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Veterans With VA Health Benefits Should Consider Medicare When They Become Eligible, Experts Say. Here's Why

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  • The VA health system provides care for 9 million veterans each year at its nearly 1,300 facilities.
  • However, it generally does not cover care outside that network.
  • Medicare, which is accepted by many health-care providers, can come with late-enrollment penalties if you don't sign up when you are first eligible and change your mind later.

For military veterans, turning 65 can come with a health-care decision: Whether to sign up for Medicare.

Those who use Tricare and plan to enroll in Tricare for Life — an insurance program administered by the Defense Department — generally have no choice: The latter is only available in conjunction with Medicare Part A (hospital coverage) and Part B (outpatient care coverage). Yet for vets who rely on benefits from the Veterans Health Administration, the decision could be less clear.

"My dad is a Vietnam-era war veteran and when he was turning 65, he asked me if he should just use the VA and save those premiums for Part B and D [prescription drug coverage]," said Danielle Roberts, co-founder of insurance firm Boomer Benefits.

"He didn't want to spend the money but I insisted and … I've been very glad I did," Roberts said.

The VA health system provides care for 9 million veterans each year at its 1,293 facilities, including 171 medical centers and more than 1,112 outpatient sites across the country.

However, it generally doesn't cover care outside of those locations.

"If you have just the VA coverage, and they can't see you until next week, you'll be stuck," Roberts said. "But if you're enrolled in Medicare Parts A and B, you'd have an option for non-VA treatment at another hospital or doctor's office." 

Many health-care providers accept Medicare. The VA itself encourages vets — whose VA coverage can differ from person to person depending on their health and military service history — to sign up as soon as they are eligible (doing so does not affect VA benefits). You get seven months to sign up: The enrollment period starts three months before the month of your 65th birthday and ends three months after it.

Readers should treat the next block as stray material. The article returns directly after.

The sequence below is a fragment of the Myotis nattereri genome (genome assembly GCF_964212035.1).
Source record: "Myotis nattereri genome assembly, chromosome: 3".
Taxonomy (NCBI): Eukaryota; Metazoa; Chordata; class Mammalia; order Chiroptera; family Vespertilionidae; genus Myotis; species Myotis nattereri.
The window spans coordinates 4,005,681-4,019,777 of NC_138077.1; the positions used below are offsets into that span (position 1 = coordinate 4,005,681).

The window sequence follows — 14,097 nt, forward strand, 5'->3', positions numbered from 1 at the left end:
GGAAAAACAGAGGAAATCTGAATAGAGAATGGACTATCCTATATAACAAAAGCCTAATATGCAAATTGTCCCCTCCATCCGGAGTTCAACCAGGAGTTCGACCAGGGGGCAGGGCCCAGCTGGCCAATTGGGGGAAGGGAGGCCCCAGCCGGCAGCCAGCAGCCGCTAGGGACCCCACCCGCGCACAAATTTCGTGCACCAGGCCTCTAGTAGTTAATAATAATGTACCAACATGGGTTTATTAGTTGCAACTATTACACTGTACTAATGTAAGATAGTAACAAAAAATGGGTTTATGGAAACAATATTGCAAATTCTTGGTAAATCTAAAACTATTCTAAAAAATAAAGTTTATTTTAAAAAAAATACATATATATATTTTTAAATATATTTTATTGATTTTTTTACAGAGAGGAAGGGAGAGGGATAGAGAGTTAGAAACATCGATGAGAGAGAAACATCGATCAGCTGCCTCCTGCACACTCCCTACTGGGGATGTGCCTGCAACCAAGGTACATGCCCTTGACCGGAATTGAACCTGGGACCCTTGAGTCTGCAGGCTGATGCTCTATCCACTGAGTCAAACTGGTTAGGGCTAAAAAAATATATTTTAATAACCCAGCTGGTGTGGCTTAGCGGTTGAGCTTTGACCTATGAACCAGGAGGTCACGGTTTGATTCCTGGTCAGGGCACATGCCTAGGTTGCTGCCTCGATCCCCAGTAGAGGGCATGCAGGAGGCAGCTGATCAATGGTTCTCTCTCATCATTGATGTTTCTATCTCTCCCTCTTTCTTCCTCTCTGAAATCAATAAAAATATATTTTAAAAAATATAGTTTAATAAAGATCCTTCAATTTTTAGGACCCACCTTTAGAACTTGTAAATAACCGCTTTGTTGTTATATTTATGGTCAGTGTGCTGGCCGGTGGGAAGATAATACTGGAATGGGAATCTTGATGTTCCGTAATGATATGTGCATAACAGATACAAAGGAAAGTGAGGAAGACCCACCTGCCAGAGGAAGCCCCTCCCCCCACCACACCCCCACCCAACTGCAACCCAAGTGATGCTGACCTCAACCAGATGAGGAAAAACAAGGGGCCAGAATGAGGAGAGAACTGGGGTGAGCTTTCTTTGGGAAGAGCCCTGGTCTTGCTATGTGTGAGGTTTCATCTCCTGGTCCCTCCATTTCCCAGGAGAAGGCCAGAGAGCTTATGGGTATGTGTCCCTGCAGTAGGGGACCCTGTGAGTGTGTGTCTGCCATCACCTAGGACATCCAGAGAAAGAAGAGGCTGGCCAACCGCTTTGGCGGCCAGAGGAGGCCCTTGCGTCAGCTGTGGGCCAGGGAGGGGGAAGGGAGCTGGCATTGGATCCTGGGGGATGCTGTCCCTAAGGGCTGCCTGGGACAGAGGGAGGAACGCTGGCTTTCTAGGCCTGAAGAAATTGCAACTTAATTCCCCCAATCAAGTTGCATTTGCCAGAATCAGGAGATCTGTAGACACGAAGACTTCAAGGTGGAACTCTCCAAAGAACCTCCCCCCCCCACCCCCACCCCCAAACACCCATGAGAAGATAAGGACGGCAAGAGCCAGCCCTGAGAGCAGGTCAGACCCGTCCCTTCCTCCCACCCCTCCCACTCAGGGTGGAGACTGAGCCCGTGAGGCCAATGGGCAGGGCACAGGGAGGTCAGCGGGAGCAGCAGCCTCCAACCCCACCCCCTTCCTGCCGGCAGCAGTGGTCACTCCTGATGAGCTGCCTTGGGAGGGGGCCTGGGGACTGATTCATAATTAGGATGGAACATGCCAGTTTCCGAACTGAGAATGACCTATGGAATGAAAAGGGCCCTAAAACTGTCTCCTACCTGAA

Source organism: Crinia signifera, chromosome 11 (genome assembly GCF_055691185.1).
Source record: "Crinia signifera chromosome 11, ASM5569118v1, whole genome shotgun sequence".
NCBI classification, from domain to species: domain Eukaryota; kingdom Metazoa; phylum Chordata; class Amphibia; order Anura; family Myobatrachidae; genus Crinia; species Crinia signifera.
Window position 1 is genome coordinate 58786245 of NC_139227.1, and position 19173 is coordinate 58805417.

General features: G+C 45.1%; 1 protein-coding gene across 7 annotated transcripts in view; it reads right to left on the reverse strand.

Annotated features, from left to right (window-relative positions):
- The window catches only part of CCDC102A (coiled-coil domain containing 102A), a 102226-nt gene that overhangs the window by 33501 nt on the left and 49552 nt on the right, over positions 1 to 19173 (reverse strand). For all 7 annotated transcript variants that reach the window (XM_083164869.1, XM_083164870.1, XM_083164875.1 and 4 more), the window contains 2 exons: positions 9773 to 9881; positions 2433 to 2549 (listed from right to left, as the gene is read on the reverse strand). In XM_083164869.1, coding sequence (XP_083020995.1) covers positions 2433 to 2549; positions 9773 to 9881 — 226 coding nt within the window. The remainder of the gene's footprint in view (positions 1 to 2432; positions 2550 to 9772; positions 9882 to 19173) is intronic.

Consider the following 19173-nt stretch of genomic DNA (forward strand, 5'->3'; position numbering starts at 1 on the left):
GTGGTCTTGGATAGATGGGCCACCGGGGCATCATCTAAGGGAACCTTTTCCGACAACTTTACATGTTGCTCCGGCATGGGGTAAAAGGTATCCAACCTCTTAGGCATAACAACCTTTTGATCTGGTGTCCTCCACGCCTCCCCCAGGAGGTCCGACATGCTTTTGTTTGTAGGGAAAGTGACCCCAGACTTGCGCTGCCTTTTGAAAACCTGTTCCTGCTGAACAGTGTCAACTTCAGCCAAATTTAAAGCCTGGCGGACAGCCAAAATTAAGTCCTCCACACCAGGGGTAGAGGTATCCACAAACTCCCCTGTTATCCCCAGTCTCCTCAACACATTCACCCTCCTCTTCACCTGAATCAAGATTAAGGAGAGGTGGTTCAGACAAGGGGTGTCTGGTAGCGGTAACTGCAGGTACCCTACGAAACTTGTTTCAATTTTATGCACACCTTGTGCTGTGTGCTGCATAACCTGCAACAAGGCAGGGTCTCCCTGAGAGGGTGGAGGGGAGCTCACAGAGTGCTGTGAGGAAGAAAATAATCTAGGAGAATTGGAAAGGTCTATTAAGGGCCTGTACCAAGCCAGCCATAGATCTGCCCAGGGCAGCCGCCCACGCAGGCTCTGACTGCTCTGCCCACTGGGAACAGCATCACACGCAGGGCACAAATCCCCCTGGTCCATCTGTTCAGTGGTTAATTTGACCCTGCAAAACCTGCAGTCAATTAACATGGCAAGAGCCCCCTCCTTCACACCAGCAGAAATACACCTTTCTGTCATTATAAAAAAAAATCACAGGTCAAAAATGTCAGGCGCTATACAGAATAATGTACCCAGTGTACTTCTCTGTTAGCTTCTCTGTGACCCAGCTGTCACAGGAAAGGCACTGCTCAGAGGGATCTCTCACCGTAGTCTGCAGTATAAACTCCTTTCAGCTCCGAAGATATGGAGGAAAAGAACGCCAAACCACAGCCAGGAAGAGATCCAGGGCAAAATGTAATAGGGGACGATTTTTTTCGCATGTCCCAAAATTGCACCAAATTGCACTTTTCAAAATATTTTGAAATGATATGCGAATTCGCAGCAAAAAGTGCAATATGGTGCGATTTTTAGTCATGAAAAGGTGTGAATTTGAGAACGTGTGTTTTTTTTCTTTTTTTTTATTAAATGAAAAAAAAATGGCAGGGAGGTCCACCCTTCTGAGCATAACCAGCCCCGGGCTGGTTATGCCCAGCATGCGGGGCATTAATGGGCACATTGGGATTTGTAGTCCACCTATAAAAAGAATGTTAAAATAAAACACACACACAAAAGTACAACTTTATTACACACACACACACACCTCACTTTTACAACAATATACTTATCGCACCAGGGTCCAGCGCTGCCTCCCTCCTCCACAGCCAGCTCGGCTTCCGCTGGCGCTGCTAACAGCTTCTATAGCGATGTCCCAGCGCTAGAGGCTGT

Another reason to enroll: If you decide against it and change your mind later, you may face late-enrollment penalties. For Part B, that fee is 10% of the standard monthly premium (which is $148.50 for 2021 and a projected $158.50 for 2022). The amount is paid monthly and generally lasts for as long as you're enrolled in Medicare.

Part D (prescription drug coverage) does not come with a late-enrollment penalty for people with VA health care, because its drug benefit is considered "creditable" by the Medicare program.

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Nevertheless, some people using VA health care sign up for it so they can get their medicine from non-VA doctors and have their prescriptions filled at their local pharmacy instead of through the VA mail-order service, which handles roughly 80% of outpatient prescriptions for those veterans.

Some vets decide to get their Parts A and B benefits delivered through a Medicare Advantage Plan — which can come with zero premium (on top of your Part B premium), said Elizabeth Gavino, founder of Lewin & Gavino and an independent broker and general agent for Medicare plans. Or, it could help with your Part B premium.

"There are many Advantage Plans that offer a Part B premium giveback," Gavino said. "This is usually a portion of the premium that is refunded by the plan."

Advantage Plans also typically include Part D coverage and often offer extra benefits such as gym membership, acupuncture, chiropractic visits, vision services or hearing aids, Gavino said. 

They do, however, have their own cost structure — meaning that deductibles, copays or coinsurance can be different from plan to plan. However, unlike Parts A and B, Advantage Plans do come with a yearly out-of-pocket maximum.

Meanwhile, some people with VA health care who sign up for Medicare decide to get a so-called Medigap policy instead of an Advantage Plan (you cannot have both).

This type of supplemental insurance helps cover the cost of some deductibles, copays and coinsurance associated with Medicare. However, you generally only get six months to purchase a Medigap policy without an insurance company nosing through your health history and deciding whether to insure you — unless you are in a state with different rules. This "guaranteed-issue" period starts when you first sign up for Medicare.

After that window, you may have to go through medical underwriting. And depending on your health, that process could cause the Medigap insurer to charge you more or deny coverage altogether.

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